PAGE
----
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dc.contributor.authorRuiz Moreno, Carlos
dc.contributor.authorLara, Beatriz
dc.contributor.authorGutiérrez Hellín, Jorge 
dc.contributor.authorGonzález García, Jaime
dc.contributor.authorDel Coso, Juan
dc.description.abstractPre‐exercise caffeine ingestion has been shown to increase the workload at ventilatory threshold, suggesting an ergogenic effect of this stimulant on submaximal aerobic exercise. However, the time course of tolerance to the effect of caffeine on ventilatory threshold is unknown. This study aimed to determine the evolution of tolerance to the ergogenic effect of caffeine on the ventilatory threshold. Methods: Eleven participants (age 32.3 ± 4.9 yrs, height 171 ± 8 cm, body mass 66.6 ± 13.6 kg, VO2max = 48.0 ± 3.8 mL/kg/min) took part in a longitudinal, double‐blind, placebocontrolled, randomized, crossover experimental design. Each participant took part in two identical treatments: in one treatment, participants ingested a capsule containing 3 mg of caffeine per kg of body mass per day (mg/kg/day) for twenty consecutive days; in the other treatment, participants ingested a capsule filled with a placebo for the same duration and frequency. During these treatments, participants performed a maximal ramp test on a cycle ergometer three times per week and the second ventilatory threshold (VT2) was assessed by using the ventilatory equivalents for oxygen and carbon dioxide. Results: A two‐way ANOVA with repeated measures (substance x time) revealed statistically significant main effects of caffeine (p < 0.01) and time (p = 0.04) on the wattage obtained at VT2, although there was no interaction (p = 0.09). In comparison to the placebo, caffeine increased the workload at VT2 on days 1, 4, 6 and 15 of ingestion (p < 0.05). The size of the ergogenic effect of caffeine over the placebo on the workload at VT2 was progressively reduced with the duration of the treatment. In addition, there were main effects of caffeine (p = 0.03) and time (p = 0.16) on VO2 obtained at VT2, with no interaction (p = 0.49). Specifically, caffeine increased oxygen uptake at VT2 on days 1 and 4 (p < 0.05), with no other caffeine–placebo differences afterwards. For heart rate obtained at VT2, there was a main effect of substance (p < 0.01), while the overall effect of time (p = 0.13) and the interaction (p = 0.22) did not reach statistical significance. Heart rate at VT2 was higher with caffeine than with the placebo on days 1 and 4 (p < 0.05). The size of the effect of caffeine on VO2 and heart at VT2 tended to decline over time. Conclusion: Pre‐exercise intake of 3 mg/kg/day of caffeine for twenty days enhanced the wattage obtained at VT2 during cycling ramp tests for ~15 days of ingestion, while there was a progressive attenuation of the size of the ergogenic effect of caffeine on this performance variable. Therefore, habituation to caffeine through daily ingestion may reduce the ergogenic effect of this stimulant on aerobic exercise of submaximal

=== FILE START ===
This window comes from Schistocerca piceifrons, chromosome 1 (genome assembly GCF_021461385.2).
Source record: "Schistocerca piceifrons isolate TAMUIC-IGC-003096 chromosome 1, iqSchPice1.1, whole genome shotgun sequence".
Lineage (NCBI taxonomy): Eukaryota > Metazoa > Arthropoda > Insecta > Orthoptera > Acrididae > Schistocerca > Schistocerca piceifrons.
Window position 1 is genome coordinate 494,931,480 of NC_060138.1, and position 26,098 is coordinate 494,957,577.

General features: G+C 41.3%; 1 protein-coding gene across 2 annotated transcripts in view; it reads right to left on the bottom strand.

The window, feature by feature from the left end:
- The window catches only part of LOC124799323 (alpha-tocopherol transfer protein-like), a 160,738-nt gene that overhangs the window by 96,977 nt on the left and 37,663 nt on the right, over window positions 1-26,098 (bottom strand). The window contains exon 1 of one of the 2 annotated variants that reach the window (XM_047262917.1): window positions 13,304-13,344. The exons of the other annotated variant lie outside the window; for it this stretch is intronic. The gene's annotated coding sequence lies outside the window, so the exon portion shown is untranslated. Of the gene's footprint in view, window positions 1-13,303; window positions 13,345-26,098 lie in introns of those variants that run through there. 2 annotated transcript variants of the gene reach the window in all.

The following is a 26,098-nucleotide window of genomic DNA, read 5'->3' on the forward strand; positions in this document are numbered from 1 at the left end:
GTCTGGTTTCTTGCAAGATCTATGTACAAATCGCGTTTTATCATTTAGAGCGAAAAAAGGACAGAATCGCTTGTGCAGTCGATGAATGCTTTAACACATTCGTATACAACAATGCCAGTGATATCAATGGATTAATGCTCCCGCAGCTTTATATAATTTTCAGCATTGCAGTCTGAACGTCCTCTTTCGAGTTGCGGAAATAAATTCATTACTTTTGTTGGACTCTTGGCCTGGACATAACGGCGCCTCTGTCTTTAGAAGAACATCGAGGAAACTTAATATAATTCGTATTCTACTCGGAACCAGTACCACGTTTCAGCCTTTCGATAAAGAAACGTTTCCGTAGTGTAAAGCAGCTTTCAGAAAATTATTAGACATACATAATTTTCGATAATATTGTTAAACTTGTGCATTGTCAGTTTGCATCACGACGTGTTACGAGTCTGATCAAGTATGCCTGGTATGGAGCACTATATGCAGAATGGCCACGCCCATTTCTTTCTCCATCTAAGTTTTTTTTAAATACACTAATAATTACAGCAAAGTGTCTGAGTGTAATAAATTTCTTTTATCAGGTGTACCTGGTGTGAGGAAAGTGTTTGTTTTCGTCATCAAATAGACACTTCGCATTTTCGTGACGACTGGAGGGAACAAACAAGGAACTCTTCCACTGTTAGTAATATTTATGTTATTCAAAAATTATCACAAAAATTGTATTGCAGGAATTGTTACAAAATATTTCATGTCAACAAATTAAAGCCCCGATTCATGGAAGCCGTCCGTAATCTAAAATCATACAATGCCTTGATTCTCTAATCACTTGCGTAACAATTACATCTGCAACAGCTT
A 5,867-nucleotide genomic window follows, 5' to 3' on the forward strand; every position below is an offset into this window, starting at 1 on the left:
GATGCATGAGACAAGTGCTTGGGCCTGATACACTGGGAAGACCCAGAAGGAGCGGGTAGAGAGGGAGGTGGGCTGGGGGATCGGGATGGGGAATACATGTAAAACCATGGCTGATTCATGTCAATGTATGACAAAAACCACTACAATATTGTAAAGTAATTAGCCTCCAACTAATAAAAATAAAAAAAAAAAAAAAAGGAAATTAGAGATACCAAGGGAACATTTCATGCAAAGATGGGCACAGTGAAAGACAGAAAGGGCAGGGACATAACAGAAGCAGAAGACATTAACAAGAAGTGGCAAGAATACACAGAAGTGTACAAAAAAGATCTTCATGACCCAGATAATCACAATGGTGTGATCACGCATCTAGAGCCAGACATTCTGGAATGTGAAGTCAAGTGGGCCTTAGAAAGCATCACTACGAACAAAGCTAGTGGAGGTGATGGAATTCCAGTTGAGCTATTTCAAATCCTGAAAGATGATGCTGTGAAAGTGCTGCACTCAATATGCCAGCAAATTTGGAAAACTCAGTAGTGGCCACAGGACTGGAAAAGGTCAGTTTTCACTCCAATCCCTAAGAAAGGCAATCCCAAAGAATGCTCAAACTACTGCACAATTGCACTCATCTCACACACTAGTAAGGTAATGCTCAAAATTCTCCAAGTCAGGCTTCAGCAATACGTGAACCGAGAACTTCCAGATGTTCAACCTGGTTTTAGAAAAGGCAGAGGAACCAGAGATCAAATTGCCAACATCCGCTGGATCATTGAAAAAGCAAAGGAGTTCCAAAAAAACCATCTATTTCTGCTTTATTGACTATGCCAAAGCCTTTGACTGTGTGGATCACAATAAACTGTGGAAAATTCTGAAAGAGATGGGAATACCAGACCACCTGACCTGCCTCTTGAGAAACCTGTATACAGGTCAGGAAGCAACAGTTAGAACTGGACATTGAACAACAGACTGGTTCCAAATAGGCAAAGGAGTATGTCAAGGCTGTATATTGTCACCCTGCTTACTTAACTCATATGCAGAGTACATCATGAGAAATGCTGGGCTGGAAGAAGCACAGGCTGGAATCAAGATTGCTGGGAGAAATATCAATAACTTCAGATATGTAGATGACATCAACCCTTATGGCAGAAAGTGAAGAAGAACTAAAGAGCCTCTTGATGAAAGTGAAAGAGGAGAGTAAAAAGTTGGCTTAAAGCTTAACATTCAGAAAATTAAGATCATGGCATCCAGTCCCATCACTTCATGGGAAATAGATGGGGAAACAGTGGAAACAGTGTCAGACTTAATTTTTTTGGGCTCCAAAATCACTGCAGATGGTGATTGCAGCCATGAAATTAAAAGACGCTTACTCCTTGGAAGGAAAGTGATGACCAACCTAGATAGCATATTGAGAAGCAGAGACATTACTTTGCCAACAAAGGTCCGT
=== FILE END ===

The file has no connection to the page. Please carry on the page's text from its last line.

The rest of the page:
dc.rightsAtribución-NoComercial-SinDerivadas 3.0 España*
dc.subjectExercise performancespa
dc.subjectSport performancespa
dc.subjectEndurance performancespa
dc.subjectEndurance athletespa
dc.titleTime Course and Magnitude of Tolerance to the Ergogenic Effect of Caffeine on the Second Ventilatory
dc.typejournal articlespa
dc.rights.accessRightsopen accessspa
dc.description.extent501 KBspa

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